State Standards

The state has created the Academic Standards for Health, Safety, and Physical Education, which include STD and HIV prevention education. All decisions regarding HIV prevention curricula and materials must be made by local school districts. School districts do not have to follow a specific curriculum, but they must use these standards as a framework for the development of their curricula.

State Legislative Activity

State legislative activity related to sex education does not take place in isolation from the broader embroiled political and policy climate. Attacks on the rights of lesbian, gay, bisexual, transgender, queer, or questioning (LGBTQ) individuals, and efforts to limit access to abortion care and other reproductive health care services prevent students from receiving comprehensive sex education and accessing sexual and reproductive health care services. Below are highlights of current legislative activity related to these topics. Pennsylvania’s 2021 session convened January 5, 2021.

TitleDescriptionStatusLegislative Topic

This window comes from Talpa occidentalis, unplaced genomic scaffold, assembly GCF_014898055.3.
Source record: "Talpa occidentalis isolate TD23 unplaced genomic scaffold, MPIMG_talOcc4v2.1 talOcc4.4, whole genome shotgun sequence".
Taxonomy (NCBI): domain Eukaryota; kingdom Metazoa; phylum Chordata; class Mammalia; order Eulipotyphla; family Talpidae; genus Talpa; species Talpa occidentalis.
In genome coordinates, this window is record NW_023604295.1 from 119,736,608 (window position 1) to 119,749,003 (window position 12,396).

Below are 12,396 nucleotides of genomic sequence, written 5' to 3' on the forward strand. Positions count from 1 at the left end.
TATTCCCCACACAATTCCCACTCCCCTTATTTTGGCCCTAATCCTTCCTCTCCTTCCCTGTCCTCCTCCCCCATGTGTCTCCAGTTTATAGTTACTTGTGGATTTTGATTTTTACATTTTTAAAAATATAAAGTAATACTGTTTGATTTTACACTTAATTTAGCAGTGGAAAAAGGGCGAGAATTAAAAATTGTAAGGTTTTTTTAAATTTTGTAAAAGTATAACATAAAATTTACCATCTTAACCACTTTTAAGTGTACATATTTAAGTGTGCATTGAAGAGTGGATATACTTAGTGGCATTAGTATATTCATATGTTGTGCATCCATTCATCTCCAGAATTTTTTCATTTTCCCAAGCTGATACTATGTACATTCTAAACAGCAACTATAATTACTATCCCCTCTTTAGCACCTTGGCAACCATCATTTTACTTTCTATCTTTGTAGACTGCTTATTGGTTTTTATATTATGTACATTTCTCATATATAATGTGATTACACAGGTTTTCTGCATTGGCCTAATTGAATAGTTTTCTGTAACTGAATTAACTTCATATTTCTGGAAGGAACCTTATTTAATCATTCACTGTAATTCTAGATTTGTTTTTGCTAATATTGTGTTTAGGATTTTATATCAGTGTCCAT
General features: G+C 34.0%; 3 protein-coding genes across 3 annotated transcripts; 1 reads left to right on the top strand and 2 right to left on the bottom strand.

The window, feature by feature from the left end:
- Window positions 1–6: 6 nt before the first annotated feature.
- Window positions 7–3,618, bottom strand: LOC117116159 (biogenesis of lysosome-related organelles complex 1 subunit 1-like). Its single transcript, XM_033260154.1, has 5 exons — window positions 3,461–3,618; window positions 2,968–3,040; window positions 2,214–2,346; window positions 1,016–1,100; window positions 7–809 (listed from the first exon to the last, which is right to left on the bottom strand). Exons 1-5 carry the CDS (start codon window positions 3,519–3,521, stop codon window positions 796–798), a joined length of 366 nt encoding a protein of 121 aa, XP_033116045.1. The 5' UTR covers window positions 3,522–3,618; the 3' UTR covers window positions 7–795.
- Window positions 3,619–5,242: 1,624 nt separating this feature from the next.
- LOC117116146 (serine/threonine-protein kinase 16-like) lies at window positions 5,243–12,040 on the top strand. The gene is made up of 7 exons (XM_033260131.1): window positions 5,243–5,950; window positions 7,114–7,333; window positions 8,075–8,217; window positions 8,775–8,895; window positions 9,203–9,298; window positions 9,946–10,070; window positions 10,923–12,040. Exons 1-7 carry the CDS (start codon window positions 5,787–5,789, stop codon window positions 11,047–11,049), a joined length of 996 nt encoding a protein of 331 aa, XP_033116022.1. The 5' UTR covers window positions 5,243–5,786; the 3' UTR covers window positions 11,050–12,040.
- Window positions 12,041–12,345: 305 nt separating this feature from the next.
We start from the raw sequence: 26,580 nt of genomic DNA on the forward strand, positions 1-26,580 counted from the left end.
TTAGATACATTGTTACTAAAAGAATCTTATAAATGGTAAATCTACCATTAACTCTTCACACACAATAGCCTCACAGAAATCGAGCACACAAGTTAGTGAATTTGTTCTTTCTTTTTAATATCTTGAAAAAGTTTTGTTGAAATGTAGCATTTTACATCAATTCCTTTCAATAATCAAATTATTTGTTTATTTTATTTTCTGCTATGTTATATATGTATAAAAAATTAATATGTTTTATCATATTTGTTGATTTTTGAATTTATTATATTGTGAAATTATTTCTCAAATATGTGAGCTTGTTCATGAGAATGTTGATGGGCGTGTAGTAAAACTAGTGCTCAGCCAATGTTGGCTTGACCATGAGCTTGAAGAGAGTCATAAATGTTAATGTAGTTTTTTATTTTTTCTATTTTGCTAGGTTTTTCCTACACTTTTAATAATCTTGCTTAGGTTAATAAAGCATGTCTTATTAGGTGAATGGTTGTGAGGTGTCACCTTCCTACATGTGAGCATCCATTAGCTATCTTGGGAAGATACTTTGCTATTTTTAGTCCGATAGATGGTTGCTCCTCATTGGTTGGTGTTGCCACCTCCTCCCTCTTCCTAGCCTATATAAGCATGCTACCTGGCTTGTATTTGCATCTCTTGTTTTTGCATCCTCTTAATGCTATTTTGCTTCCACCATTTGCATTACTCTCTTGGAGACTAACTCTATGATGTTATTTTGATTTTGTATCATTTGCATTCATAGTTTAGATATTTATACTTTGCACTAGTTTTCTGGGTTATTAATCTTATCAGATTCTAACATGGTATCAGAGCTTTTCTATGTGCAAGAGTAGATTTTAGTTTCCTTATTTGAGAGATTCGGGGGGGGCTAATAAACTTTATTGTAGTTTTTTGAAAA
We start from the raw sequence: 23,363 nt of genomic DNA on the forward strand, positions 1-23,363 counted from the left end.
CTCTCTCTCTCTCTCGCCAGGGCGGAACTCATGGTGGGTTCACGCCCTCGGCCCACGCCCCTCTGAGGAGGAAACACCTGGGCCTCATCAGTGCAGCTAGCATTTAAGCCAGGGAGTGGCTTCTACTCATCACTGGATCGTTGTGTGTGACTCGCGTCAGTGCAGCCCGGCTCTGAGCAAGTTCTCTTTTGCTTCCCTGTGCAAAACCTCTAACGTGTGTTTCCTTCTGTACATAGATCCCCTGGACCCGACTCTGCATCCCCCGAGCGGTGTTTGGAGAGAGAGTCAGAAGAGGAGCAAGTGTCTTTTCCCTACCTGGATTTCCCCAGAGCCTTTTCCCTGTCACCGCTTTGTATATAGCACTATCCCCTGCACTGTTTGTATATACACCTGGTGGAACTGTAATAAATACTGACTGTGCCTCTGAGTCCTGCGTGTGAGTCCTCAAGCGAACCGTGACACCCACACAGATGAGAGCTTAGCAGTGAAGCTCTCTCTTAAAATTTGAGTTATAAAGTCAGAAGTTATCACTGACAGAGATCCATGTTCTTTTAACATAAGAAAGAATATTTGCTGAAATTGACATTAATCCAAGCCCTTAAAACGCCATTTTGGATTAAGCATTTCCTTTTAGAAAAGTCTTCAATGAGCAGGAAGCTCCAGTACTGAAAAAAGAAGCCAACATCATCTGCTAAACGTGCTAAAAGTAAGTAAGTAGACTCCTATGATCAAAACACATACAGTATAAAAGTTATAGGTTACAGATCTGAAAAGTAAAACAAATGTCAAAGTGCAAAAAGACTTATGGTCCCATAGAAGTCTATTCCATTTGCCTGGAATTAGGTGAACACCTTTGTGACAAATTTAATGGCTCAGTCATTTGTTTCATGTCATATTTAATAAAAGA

House Bill 904Prohibits abortion after a fetal heartbeat is detected. Referred to the House Committee on Health (2021)Reproductive Health Care https://www.legis.state.pa.us/CFDOCS/Legis/PN/Public/btCheck.cfm?txtType=HTM&sessYr=2021&sessInd=0&billBody=H&billTyp=B&billNbr=0904&pn=0891
House Bill 1335Requires schools to teach sex education that is medically accurate, evidence based, nonjudgmental, and age appropriate. Curriculum must include, among other topics, instruction on all contraceptive methods, STIs, healthy relationships, and sexual violence. Referred to the House Committee on Education Sex Education https://www.legis.state.pa.us/CFDOCS/Legis/PN/Public/btCheck.cfm?txtType=HTM&sessYr=2021&sessInd=0&billBody=H&billTyp=B&billNbr=1335&pn=1433